Charlotte Bronte's "Jane Eyre" has been adapted for the screen more than 20 times, first in 1910 and most memorably in 1943, with Joan Fontaine as the governess and Orson Welles as her forbidding yet irresistible employer, Mr. Rochester.

Charlotte Bronte's "Jane Eyre" has been adapted for the screen more than 20 times, first in 1910 and most memorably in 1943, with Joan Fontaine as the governess and Orson Welles as her forbidding yet irresistible employer, Mr. Rochester.

Their story of love, suffering and skeletons rattling in the closet is little changed in Cary Fukunaga's new version. But one significant alteration and some fine talent work to stave off the threat of period romance stuffiness.

Screenwriter Moira Buffini starts near the end, telling most of the story in flashback. Her choice provides a more resonant view of Jane's life as one lived almost entirely under others' thumbs.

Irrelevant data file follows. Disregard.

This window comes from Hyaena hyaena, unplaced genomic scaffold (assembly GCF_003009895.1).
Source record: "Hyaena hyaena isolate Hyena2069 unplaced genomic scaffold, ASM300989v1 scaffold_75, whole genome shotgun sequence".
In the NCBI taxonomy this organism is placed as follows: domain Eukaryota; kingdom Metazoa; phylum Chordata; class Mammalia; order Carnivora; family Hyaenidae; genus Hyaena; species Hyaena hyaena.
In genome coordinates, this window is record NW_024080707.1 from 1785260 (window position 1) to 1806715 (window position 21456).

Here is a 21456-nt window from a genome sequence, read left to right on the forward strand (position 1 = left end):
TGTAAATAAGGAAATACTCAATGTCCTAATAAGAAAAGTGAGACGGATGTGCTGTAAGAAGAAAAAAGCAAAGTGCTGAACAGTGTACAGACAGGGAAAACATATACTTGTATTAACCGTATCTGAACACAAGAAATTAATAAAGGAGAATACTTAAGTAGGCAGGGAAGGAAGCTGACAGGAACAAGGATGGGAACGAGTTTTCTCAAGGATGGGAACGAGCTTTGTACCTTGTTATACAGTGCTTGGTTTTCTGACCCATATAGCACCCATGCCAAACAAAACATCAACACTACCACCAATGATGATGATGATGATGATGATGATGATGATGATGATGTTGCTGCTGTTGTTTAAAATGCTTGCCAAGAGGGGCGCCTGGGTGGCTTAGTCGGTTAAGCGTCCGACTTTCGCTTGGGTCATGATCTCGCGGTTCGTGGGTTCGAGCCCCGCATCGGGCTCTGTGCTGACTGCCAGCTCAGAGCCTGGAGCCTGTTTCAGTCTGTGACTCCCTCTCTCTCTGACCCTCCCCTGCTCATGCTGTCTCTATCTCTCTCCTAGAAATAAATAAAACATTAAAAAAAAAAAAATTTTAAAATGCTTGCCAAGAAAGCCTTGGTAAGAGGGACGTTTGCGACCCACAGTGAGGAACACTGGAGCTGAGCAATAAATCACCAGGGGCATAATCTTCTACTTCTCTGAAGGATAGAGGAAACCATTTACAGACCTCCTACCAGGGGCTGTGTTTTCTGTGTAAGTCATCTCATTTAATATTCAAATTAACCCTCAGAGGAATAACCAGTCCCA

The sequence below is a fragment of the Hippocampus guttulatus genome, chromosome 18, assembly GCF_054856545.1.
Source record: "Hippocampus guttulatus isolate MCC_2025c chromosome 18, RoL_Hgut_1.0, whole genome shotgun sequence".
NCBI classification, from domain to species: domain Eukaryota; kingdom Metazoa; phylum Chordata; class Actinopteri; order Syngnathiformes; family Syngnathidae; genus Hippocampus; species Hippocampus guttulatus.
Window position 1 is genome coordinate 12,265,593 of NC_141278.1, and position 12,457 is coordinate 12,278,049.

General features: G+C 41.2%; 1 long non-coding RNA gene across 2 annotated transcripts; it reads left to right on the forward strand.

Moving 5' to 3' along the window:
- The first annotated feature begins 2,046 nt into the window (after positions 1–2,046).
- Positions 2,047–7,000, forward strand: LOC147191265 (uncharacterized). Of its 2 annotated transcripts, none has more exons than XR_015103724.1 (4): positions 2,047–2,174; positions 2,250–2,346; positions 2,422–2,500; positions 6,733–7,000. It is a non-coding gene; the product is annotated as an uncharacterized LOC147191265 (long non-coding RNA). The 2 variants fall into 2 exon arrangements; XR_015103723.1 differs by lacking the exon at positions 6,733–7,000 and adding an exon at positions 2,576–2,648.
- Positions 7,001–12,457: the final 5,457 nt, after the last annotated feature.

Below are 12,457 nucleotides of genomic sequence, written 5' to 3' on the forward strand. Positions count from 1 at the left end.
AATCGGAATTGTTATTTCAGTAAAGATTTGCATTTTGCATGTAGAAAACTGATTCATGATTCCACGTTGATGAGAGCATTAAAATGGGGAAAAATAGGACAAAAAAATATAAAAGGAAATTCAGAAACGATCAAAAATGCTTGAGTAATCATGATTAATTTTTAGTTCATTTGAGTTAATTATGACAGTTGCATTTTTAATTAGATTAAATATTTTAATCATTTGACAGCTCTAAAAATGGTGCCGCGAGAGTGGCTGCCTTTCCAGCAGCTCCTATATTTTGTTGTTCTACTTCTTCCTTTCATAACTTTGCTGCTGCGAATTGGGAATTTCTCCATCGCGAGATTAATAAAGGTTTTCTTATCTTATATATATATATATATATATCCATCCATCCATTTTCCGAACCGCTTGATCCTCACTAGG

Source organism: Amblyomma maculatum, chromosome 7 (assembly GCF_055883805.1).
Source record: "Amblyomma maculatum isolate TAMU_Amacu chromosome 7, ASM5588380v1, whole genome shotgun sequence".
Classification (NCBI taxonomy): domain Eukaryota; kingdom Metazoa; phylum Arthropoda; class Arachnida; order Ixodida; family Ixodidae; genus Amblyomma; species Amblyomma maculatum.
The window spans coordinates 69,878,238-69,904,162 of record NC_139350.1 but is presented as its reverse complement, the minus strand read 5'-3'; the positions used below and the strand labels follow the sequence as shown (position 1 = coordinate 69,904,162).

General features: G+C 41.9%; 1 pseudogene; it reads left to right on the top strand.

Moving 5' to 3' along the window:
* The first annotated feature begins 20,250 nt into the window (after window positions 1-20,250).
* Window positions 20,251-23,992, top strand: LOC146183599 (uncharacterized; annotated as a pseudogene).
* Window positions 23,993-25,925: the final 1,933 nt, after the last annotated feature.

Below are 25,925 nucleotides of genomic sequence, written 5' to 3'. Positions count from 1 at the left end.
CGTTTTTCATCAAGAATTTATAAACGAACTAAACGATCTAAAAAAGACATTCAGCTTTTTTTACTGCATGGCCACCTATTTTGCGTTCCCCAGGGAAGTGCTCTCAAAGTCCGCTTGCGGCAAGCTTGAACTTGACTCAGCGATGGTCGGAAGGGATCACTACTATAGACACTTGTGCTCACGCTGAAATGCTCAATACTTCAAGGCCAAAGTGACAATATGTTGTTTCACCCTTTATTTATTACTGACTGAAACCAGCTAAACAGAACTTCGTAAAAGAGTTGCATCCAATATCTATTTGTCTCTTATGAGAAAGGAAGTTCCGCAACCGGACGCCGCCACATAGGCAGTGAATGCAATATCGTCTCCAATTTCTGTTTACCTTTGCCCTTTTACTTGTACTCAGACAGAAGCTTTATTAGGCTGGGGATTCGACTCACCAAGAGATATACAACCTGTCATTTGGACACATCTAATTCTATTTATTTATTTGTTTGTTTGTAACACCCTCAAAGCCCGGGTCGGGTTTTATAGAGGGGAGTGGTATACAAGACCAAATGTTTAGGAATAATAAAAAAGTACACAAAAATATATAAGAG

The literal view is quite something as well. Cinematographer Adriano Goldman does wonderful things here with mist and candlelight.

At the center of the frame are two actors whose natural styles play into their parts well. Michael Fassbender ("Inglourious Basterds") believably links Rochester's harsh and tender extremes.

As realized by Mia Wasikowska ("Alice in Wonderland"), Jane is endowed with a powerful, unguarded gaze and manner. And each brings a simmering passion that drives home the perfection of their characters' match.